Rule 96(10) provides restriction of claiming the benefit of receiving the refund of export with payment of tax on goods or services in certain cases. Clause (b) of the said sub-rule specifically restricts such benefit upon availment of the benefit of Notification no. 78/2017-Customs and 79/2017-Customs dated 13th October 2017.

The following is provided currently as per the extract of Rule 96(10) of the CGST Rules 2017:

(10) The persons claiming refund of integrated tax paid on exports of goods or services should not have –

(a) …………………… or

(b) availed the benefit under notification No. 78/2017-Customs, dated the 13th October, 2017, or notification No. 79/2017- Customs, dated the 13th October, 2017 except so far it relates to receipt of capital goods by such person against Export Promotion Capital Goods Scheme.

Notification no. 78/2017-Customs sought to provide exemption from IGST and Compensation Cess upon import of goods in case of Export Oriented Units. On the other hand, a similar exemption had been provided for holders of Advance Authorization in respect of inputs under Notification no. 79/2017-Customs.

Both these notifications emanate from their mother notifications in Customs laws wherein the exemption from Basic Customs Duty was also provided. For instance, Notification no. 78/2017-Customs replaces the exemption from Basic Customs Duty with Basic Customs Duty and IGST within the mother Notification no. 52/2003-Customs dated 31st March 2003. The confusion that was prevailing here was whether not taking the benefit of Notification no. 78/2017-Customs meant payment of both BCD and IGST on imports or paying only IGST while availing exemption from BCD. This was because of varied interpretations regarding these notifications. Some inferred that Notification no. 78/2017-Customs only provided exemption from IGST whereas the others interpreted that it reinforced the exemption from BCD and also provided exemption from IGST.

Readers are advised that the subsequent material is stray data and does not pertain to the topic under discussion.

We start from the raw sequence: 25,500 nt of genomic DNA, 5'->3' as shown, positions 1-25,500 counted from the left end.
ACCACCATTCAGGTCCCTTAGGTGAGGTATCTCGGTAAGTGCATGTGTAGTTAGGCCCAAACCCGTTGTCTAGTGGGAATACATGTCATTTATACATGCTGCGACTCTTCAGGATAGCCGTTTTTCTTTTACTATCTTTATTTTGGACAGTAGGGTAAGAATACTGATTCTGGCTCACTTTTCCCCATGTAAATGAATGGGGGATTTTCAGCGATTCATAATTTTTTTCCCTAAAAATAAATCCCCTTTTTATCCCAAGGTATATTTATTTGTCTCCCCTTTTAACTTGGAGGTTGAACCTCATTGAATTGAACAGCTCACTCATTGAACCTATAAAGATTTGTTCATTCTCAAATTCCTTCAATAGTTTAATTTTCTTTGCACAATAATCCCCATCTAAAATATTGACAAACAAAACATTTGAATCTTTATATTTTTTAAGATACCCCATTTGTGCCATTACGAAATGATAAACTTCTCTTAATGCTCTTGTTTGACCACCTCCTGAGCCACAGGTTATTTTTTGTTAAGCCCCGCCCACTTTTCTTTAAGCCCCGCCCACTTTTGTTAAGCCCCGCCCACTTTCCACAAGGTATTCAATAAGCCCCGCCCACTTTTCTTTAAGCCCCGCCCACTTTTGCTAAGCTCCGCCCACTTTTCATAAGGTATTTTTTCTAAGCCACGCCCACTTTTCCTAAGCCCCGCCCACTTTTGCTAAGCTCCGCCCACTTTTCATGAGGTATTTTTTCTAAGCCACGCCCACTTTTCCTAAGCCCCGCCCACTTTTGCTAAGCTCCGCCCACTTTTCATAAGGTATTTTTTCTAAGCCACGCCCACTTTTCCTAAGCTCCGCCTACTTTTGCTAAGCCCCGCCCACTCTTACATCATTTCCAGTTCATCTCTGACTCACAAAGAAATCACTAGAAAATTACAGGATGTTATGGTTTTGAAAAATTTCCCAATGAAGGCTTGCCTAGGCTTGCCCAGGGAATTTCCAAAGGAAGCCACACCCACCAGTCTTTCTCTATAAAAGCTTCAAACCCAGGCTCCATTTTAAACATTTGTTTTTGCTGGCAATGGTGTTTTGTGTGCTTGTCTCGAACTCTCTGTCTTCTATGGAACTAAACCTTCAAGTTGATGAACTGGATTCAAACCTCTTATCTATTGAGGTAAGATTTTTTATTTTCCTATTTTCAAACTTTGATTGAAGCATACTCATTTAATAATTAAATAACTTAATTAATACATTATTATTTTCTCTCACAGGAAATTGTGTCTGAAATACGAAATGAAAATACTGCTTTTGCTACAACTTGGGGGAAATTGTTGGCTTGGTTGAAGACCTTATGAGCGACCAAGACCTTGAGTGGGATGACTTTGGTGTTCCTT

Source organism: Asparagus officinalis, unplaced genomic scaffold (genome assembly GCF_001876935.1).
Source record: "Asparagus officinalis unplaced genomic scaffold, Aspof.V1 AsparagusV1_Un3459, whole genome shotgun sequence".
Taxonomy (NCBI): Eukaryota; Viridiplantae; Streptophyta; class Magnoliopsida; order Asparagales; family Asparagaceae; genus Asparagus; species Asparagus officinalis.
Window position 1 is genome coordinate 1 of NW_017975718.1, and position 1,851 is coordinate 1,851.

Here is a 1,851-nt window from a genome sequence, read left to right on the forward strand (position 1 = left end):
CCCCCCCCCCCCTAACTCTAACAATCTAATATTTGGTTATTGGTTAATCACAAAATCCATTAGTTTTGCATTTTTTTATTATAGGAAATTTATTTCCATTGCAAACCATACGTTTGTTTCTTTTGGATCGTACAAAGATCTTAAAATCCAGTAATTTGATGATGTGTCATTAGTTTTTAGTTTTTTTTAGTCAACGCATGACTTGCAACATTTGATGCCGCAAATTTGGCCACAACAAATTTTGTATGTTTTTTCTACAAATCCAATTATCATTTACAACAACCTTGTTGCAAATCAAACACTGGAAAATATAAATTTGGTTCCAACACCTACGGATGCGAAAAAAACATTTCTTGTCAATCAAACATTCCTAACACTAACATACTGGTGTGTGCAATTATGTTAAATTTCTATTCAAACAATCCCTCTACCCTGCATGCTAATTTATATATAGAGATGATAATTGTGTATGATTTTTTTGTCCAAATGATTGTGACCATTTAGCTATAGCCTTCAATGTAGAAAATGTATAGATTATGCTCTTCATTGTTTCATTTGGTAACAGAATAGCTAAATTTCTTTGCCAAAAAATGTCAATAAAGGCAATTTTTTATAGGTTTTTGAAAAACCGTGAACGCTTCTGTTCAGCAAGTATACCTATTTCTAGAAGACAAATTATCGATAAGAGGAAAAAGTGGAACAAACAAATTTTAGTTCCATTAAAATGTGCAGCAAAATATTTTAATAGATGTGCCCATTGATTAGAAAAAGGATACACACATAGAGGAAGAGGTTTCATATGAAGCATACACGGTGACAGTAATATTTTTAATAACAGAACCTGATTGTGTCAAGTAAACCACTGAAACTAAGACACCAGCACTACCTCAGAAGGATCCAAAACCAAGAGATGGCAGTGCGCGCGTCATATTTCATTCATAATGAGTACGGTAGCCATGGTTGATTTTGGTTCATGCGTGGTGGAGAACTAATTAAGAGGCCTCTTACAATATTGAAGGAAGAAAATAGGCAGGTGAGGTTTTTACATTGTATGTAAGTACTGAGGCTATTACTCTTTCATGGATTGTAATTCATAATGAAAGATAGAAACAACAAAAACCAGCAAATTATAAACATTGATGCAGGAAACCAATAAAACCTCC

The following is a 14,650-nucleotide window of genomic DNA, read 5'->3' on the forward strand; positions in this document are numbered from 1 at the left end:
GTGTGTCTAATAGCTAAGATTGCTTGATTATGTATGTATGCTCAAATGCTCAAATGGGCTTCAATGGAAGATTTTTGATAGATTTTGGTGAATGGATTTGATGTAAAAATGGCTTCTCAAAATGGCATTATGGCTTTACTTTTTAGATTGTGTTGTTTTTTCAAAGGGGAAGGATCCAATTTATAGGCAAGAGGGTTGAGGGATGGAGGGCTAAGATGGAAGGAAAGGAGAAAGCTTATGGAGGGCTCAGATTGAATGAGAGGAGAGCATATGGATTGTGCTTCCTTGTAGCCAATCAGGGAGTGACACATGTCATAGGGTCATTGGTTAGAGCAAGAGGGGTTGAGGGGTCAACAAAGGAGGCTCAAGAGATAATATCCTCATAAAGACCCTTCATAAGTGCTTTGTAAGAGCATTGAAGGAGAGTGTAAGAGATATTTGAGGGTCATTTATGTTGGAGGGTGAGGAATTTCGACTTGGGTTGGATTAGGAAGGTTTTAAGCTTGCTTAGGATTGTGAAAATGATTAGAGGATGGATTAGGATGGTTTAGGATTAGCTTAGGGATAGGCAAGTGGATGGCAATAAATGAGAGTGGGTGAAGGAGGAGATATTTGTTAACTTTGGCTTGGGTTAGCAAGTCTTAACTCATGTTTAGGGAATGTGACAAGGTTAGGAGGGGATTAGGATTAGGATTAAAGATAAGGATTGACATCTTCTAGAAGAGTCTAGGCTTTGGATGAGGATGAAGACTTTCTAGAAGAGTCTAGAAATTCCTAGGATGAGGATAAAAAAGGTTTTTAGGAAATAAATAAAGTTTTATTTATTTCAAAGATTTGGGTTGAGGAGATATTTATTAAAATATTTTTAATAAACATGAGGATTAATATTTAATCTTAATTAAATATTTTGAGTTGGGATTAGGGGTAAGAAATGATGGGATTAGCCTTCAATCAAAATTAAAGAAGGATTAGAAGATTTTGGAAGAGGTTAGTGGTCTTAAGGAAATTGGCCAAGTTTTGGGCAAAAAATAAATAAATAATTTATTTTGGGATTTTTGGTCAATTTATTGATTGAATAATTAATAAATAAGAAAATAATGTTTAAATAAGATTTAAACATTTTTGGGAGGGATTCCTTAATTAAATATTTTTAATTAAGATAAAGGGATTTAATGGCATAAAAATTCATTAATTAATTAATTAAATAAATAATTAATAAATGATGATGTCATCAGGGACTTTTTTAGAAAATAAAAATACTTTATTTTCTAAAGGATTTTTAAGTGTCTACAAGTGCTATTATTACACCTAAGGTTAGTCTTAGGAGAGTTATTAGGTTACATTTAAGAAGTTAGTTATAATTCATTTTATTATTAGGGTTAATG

Now an explanation has been inserted after clause (b) of Rule 96(10) with effect from 23rd October 2017:

“Explanation.- For the purpose of this sub-rule, the benefit of the notifications mentioned therein shall not be considered to have been availed only where the registered person has paid Integrated Goods and Services Tax and Compensation Cess on inputs and has availed exemption of only Basic Customs Duty (BCD) under the said notifications”

The above explanation now makes it clear that under the aforesaid notifications, one could easily import without payment of BCD but by payment of IGST. In such a scenario, the restriction of Rule 96(10) of the CGST Rules 2017 would not be attracted and one can export with payment of IGST. Thereby, there is no correlation whatsoever between payment of BCD on imports and export with payment of IGST for EOUs and holders of Advance Authorization. Only where a person imports inputs without payment of BCD and IGST, one cannot export with payment of IGST.

Though the above explanation is a welcome step by the Government, it opens an array of possibilities given the language of the explanation and the late insertion of it from a restrospective date. Let us analyse some of these possibilities in detail below: